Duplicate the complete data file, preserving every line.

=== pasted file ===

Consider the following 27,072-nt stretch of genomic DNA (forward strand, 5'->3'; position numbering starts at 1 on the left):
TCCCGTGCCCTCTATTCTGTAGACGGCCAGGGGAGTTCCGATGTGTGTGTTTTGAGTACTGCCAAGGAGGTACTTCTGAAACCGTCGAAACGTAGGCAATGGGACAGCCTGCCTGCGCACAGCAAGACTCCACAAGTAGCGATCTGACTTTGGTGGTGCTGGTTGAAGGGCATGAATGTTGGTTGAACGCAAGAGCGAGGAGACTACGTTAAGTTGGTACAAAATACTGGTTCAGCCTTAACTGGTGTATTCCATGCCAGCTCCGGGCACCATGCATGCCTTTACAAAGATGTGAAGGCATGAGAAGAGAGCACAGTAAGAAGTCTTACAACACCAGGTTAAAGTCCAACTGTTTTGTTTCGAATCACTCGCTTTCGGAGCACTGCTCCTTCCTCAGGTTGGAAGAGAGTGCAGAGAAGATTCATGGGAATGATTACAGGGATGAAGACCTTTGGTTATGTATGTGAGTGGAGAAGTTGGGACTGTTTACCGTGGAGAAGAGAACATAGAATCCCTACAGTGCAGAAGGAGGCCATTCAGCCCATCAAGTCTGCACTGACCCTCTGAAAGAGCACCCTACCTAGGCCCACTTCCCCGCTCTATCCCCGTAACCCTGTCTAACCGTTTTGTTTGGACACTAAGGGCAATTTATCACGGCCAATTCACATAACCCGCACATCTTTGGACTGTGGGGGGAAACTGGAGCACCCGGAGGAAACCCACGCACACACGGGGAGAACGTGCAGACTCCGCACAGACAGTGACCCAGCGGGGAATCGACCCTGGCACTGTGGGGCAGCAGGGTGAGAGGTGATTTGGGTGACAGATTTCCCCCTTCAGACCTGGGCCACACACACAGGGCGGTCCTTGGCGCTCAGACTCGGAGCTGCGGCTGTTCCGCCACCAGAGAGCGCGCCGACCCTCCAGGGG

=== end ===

Consider the following 27,072-nt stretch of genomic DNA (forward strand, 5'->3'; position numbering starts at 1 on the left):
TCCCGTGCCCTCTATTCTGTAGACGGCCAGGGGAGTTCCGATGTGTGTGTTTTGAGTACTGCCAAGGAGGTACTTCTGAAACCGTCGAAACGTAGGCAATGGGACAGCCTGCCTGCGCACAGCAAGACTCCACAAGTAGCGATCTGACTTTGGTGGTGCTGGTTGAAGGGCATGAATGTTGGTTGAACGCAAGAGCGAGGAGACTACGTTAAGTTGGTACAAAATACTGGTTCAGCCTTAACTGGTGTATTCCATGCCAGCTCCGGGCACCATGCATGCCTTTACAAAGATGTGAAGGCATGAGAAGAGAGCACAGTAAGAAGTCTTACAACACCAGGTTAAAGTCCAACTGTTTTGTTTCGAATCACTCGCTTTCGGAGCACTGCTCCTTCCTCAGGTTGGAAGAGAGTGCAGAGAAGATTCATGGGAATGATTACAGGGATGAAGACCTTTGGTTATGTATGTGAGTGGAGAAGTTGGGACTGTTTACCGTGGAGAAGAGAACATAGAATCCCTACAGTGCAGAAGGAGGCCATTCAGCCCATCAAGTCTGCACTGACCCTCTGAAAGAGCACCCTACCTAGGCCCACTTCCCCGCTCTATCCCCGTAACCCTGTCTAACCGTTTTGTTTGGACACTAAGGGCAATTTATCACGGCCAATTCACATAACCCGCACATCTTTGGACTGTGGGGGGAAACTGGAGCACCCGGAGGAAACCCACGCACACACGGGGAGAACGTGCAGACTCCGCACAGACAGTGACCCAGCGGGGAATCGACCCTGGCACTGTGGGGCAGCAGGGTGAGAGGTGATTTGGGTGACAGATTTCCCCCTTCAGACCTGGGCCACACACACAGGGCGGTCCTTGGCGCTCAGACTCGGAGCTGCGGCTGTTCCGCCACCAGAGAGCGCGCCGACCCTCCAGGGG